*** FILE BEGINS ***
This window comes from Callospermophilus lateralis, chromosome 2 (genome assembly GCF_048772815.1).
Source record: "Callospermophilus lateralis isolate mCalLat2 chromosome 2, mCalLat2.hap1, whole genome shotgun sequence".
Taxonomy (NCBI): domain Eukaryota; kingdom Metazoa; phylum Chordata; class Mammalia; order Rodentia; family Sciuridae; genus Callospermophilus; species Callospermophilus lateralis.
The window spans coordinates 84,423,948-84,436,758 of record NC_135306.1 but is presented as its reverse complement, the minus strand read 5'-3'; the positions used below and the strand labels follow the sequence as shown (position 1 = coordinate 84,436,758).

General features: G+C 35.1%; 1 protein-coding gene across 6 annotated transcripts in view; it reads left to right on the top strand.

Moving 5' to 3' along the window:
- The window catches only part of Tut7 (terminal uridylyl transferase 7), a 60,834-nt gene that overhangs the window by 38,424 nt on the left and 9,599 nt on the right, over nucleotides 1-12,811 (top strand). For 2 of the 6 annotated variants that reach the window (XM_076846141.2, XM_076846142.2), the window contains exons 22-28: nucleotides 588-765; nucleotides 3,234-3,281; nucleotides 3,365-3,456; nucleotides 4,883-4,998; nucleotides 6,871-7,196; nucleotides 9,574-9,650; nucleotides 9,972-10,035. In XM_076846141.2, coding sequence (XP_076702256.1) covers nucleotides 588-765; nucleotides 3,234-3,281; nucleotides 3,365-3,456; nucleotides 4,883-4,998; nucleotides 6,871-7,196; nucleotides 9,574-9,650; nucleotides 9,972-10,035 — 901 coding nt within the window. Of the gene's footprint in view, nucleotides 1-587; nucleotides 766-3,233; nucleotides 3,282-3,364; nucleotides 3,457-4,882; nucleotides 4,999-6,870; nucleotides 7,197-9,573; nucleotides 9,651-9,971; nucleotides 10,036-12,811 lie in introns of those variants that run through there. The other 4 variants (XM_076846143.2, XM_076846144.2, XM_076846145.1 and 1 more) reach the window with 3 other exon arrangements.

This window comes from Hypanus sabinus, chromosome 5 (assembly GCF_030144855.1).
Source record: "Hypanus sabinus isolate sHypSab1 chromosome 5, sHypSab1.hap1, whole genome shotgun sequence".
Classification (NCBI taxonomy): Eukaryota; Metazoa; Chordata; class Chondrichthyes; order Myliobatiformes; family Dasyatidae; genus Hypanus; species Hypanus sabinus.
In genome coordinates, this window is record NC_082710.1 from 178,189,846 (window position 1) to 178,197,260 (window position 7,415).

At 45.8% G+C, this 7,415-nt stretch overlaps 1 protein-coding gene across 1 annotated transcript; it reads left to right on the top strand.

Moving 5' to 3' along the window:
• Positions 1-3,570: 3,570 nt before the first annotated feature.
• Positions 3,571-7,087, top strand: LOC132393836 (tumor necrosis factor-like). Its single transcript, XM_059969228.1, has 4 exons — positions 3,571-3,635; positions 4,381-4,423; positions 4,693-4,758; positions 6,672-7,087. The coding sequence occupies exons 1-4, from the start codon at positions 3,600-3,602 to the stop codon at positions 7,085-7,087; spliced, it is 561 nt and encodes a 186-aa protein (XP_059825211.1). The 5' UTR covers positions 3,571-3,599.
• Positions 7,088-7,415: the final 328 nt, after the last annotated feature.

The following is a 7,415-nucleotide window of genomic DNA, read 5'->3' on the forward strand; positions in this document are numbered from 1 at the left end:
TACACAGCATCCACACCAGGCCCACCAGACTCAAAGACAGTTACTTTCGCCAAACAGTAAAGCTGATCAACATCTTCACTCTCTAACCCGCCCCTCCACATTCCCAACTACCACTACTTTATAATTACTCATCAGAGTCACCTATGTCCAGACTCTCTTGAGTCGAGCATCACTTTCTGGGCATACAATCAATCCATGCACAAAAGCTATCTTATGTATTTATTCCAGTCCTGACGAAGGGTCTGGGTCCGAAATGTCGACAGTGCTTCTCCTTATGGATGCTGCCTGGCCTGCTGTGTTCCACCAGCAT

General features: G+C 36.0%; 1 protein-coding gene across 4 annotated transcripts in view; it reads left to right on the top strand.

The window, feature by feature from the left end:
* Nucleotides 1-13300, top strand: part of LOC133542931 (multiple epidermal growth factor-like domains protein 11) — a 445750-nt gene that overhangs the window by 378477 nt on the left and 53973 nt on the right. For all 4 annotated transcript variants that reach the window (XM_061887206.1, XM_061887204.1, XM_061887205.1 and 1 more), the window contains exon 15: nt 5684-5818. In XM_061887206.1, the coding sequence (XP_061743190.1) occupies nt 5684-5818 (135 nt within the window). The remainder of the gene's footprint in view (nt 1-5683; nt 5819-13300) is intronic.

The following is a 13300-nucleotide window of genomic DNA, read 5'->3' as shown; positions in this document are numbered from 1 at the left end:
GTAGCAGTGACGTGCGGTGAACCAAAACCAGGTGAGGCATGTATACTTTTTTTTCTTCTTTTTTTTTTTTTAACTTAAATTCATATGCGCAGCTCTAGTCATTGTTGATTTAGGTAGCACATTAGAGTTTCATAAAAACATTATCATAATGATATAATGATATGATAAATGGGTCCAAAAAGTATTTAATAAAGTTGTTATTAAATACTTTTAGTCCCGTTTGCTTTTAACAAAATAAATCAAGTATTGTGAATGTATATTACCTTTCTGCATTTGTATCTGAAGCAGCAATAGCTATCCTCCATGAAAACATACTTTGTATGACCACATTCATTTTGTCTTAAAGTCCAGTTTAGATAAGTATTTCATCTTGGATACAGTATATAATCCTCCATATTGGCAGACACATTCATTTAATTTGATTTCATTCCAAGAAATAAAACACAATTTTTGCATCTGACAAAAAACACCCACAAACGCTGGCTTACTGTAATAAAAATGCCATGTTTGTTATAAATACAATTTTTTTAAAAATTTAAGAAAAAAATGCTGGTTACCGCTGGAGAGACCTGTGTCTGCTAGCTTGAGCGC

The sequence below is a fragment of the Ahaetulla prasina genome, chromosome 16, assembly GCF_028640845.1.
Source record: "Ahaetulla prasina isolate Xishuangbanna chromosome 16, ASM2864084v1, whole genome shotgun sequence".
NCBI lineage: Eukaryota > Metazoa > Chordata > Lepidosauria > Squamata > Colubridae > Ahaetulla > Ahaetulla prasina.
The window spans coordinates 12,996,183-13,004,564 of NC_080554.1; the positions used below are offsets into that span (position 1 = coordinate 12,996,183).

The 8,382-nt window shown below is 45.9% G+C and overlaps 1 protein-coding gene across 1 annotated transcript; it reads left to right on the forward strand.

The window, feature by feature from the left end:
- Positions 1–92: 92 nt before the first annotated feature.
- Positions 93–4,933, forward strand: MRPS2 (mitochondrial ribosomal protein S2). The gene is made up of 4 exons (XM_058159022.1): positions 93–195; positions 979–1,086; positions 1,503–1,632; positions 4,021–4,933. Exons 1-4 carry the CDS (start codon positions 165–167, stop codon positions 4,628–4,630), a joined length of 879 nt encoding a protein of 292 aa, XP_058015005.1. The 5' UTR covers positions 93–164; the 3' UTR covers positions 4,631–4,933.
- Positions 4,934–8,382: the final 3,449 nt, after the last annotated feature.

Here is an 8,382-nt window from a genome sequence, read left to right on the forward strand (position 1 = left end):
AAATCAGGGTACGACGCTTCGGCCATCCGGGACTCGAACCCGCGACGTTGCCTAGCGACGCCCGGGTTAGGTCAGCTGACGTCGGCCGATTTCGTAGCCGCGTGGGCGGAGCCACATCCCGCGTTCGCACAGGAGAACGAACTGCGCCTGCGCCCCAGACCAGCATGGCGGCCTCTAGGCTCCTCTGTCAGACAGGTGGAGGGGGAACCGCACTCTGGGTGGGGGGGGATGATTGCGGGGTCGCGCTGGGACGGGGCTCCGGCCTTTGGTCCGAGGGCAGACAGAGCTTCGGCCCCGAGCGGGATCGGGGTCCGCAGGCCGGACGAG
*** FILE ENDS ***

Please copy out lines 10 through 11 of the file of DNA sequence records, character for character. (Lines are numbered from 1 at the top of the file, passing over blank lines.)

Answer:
Classification (NCBI taxonomy): Eukaryota; Metazoa; Chordata; class Chondrichthyes; order Myliobatiformes; family Dasyatidae; genus Hypanus; species Hypanus sabinus.
In genome coordinates, this window is record NC_082710.1 from 178,189,846 (window position 1) to 178,197,260 (window position 7,415).